Brain Neurorehabil.  2018 Mar;11(1):e2. 10.12786/bn.2018.11.e2.

Phrenic Nerve Clipping in a Stroke Patient with Intractable Hiccup: a Case Report

Affiliations
  • 1Department of Rehabilitation Medicine, St. Paul's Hospital, College of Medicine, The Catholic University of Korea, Seoul, Korea. coltrane@catholic.ac.kr

Abstract

Hiccup is an intermittent, involuntary and erratic contraction of the diaphragm, immediately followed by a laryngeal closure. Persistent and intractable hiccups are rare but severe, keeping a person from doing daily activities; these can result in depression, fatigue, impaired sleep, dehydration, weight loss, malnutrition, and aspiration. Therefore, proper treatments are necessary. We present a case with intractable hiccup treated with an unusual treatment. A 61-year-old man presented with intractable hiccups, which started 6 years ago after subarachnoid and intraventricular hemorrhage. Conventional pharmacologic treatments including metoclopramide, gabapentin, and baclofen were unsuccessful. Cooperating with cardiothoracic surgeons, phrenic nerve clipping operation was done under intraoperative electrophysiologic monitoring. This method was successful that the symptoms were relieved. Reversible clipping done under intraoperative electrophysiologic monitoring can be a promising therapeutic method for persistent and intractable hiccups in patients with stroke.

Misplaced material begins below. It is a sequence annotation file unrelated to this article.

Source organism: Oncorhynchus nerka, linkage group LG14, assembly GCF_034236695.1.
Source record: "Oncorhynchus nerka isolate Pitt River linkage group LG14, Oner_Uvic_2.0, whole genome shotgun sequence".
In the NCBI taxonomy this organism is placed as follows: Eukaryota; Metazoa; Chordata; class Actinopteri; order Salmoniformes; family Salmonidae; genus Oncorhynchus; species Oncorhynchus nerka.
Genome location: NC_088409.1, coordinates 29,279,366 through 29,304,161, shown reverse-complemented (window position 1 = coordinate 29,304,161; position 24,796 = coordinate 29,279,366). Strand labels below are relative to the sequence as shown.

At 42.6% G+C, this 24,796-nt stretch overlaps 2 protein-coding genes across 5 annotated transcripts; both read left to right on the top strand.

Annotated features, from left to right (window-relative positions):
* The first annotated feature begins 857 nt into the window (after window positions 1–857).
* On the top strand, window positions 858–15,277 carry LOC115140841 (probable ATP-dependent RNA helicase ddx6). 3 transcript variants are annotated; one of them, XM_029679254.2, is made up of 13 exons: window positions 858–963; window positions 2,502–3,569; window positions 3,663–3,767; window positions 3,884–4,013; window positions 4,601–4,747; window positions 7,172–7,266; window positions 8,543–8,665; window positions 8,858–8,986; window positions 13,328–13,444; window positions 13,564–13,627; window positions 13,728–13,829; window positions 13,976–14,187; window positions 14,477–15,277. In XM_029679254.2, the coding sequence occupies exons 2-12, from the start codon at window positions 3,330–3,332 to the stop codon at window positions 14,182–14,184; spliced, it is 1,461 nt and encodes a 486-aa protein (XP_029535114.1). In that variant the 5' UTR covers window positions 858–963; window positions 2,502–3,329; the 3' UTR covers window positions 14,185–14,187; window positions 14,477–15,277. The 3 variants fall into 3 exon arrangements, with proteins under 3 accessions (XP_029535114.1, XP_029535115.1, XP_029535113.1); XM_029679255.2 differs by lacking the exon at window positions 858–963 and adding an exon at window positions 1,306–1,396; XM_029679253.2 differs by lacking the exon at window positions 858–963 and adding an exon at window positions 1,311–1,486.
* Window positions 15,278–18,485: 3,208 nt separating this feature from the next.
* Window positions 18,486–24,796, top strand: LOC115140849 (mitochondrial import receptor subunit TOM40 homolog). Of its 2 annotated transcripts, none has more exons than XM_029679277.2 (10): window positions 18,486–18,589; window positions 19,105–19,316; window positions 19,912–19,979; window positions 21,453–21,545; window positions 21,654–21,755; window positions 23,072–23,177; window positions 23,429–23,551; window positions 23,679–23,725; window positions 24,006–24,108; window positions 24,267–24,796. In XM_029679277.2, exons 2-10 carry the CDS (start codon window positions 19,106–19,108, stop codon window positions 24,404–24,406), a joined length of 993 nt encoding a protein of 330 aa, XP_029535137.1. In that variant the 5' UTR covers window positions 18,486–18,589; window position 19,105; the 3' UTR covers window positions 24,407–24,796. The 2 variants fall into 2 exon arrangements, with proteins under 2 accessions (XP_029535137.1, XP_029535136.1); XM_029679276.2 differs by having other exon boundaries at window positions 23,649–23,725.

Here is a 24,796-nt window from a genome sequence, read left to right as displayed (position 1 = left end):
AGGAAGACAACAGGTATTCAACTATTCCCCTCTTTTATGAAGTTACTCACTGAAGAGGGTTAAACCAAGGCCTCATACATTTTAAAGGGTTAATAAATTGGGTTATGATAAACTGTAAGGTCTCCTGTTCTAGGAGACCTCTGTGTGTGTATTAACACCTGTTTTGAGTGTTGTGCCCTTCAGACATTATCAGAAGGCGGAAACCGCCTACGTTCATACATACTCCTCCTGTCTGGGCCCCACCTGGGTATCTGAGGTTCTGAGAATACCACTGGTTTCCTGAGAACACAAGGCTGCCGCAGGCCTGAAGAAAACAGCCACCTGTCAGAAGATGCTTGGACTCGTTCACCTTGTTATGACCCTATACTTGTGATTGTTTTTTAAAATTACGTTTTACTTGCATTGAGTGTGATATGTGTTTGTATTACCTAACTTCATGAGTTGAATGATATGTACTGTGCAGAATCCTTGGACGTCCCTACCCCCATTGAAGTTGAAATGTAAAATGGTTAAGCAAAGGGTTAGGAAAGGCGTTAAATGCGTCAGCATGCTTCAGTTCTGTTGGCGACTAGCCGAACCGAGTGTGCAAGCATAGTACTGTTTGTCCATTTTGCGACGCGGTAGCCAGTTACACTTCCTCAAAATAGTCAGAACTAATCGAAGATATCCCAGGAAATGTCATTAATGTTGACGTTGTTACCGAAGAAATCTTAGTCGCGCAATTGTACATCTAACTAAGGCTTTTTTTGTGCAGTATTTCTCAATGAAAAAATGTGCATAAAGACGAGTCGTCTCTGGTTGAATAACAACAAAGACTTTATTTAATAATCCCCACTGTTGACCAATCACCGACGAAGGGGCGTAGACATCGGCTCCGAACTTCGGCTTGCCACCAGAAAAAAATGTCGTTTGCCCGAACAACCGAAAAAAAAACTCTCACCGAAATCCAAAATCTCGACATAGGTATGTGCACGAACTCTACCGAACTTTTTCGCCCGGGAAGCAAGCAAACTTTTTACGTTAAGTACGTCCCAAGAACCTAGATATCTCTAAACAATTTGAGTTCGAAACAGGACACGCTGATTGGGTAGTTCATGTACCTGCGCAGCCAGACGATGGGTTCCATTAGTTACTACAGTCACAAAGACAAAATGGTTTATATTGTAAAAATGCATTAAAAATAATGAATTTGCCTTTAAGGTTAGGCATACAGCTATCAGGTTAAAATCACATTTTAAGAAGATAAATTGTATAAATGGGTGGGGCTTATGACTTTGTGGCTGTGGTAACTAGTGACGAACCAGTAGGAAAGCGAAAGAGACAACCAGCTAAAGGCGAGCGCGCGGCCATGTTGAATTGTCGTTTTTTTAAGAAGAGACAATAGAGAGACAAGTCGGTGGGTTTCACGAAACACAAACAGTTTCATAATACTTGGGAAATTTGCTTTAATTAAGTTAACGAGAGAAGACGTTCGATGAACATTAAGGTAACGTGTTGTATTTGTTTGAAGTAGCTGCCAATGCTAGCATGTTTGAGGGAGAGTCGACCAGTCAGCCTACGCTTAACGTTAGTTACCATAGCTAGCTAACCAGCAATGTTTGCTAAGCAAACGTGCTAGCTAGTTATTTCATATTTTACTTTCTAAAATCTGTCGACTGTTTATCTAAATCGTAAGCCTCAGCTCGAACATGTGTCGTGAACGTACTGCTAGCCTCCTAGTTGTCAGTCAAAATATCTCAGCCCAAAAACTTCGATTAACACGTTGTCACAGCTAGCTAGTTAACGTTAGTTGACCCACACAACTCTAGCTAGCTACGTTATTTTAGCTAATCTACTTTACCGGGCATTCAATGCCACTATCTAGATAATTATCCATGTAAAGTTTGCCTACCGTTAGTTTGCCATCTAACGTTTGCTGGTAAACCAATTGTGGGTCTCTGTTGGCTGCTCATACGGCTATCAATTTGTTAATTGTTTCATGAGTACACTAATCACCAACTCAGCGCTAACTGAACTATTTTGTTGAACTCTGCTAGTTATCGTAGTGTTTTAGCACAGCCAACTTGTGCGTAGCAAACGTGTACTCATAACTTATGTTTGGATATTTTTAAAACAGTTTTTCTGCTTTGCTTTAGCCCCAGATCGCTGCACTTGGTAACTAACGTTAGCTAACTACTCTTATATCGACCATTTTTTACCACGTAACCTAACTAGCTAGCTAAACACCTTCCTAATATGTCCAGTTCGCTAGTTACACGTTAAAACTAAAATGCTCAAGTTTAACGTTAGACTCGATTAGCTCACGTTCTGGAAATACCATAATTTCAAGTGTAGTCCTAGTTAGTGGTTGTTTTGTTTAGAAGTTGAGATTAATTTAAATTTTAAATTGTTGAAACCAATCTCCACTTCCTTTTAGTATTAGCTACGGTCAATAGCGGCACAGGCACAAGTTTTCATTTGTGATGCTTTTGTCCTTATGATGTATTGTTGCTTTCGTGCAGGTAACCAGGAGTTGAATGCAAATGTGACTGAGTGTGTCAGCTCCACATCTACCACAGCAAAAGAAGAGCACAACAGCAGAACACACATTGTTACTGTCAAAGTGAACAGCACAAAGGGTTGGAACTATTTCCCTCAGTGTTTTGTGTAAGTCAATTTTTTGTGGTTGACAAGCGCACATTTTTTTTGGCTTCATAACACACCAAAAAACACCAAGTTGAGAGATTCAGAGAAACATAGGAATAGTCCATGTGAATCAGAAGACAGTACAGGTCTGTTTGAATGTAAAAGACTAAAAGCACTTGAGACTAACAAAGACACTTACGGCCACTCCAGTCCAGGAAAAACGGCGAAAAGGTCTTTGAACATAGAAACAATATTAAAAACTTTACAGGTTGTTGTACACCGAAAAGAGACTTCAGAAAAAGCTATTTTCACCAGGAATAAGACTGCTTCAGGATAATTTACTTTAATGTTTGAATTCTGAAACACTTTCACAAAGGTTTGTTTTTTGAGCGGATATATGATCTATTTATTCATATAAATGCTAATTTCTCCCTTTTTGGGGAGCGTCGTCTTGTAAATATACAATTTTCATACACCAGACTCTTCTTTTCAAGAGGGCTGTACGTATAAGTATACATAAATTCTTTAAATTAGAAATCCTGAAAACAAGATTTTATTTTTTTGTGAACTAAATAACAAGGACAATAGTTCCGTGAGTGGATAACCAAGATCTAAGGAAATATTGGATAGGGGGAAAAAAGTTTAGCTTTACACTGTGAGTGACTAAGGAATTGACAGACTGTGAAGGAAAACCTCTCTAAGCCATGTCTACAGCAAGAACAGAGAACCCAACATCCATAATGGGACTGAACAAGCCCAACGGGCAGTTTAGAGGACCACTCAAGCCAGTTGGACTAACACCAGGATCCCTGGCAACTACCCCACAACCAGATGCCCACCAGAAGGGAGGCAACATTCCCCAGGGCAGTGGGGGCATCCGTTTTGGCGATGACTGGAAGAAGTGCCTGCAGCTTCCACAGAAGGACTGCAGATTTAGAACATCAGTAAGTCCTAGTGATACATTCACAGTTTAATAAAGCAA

Keyword

Hiccup; Phrenic Nerve; Electromyography
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